As a budding artist, Namjoon often secretly scribbled lyrics on bits of paper tucked within his school books, even if it meant facing reprimands. In his solo track ‘Voice,’ he reminisces about being a top student with a burning desire to take the stage and perform. A similar sentiment is also expressed in the song, ‘Born Singer’ where BTS were on the cusp of breaking through with their ‘The Most Beautiful Moment in Life Era.’ In a soul-wrenching verse, he raps –
“Hey, what is your dream? Mine is a rapstar, can`t you feel”
“And let the haters hate on me, it`s their day job
Where you mock the keyboard, I fulfill my dreams
Sunglasses, hair style,I know why you insult me
Anyway, at 20 years old I’ve come farther along than any of you”
His other songs from BTS’s debut era like the hidden (and extremely underrated) track, ‘Path’ have Namjoon ruminating about the difficult path they had chosen to traverse and whether things would be different if they had not chosen to challenge the norm. But perhaps, the road they were meant to take was the road less travelled, after all.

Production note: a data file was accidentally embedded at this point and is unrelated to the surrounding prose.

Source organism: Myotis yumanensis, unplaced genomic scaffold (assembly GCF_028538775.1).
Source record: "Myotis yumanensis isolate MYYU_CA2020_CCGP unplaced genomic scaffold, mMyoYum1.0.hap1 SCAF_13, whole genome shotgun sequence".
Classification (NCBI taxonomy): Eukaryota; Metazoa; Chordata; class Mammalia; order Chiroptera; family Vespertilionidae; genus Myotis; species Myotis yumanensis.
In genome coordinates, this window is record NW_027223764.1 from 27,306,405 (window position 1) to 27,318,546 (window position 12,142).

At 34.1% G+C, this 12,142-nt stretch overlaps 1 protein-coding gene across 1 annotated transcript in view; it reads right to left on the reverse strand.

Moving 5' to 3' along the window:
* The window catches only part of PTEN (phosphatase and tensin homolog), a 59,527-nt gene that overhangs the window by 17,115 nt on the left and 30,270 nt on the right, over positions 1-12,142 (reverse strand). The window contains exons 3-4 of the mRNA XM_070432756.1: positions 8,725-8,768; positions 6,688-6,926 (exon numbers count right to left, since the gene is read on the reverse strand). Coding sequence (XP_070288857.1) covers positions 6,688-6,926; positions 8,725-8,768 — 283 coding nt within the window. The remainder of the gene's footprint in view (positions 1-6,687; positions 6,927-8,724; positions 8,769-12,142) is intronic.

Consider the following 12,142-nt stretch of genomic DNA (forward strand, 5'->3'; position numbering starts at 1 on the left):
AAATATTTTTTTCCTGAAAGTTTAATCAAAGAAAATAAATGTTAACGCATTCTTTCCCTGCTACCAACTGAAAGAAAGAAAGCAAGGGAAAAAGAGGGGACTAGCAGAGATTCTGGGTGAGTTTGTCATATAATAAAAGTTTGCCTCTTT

“If I had chosen a different path, would have I been any different?
If I stopped and looked back, what will I see at the end of this road?”
Making a statement
Since the beginning, Namjoon’s lyricism intimately engaged with his inner worlds, and yet was extraordinarily politically attuned to the world. BTS’s early vlogs pre-debut had 18-year-old RM rapping about how voting matters. Their debut EP, ‘No More Dream’ spoke about the incarceratory nature of the educational system that forced young minds into a school – legitimate career – burnt-out adult pipeline and did not encourage a safe space for ideas and dreams. BTS might cringe looking back at their initial album, but these songs were revolutionary for the time.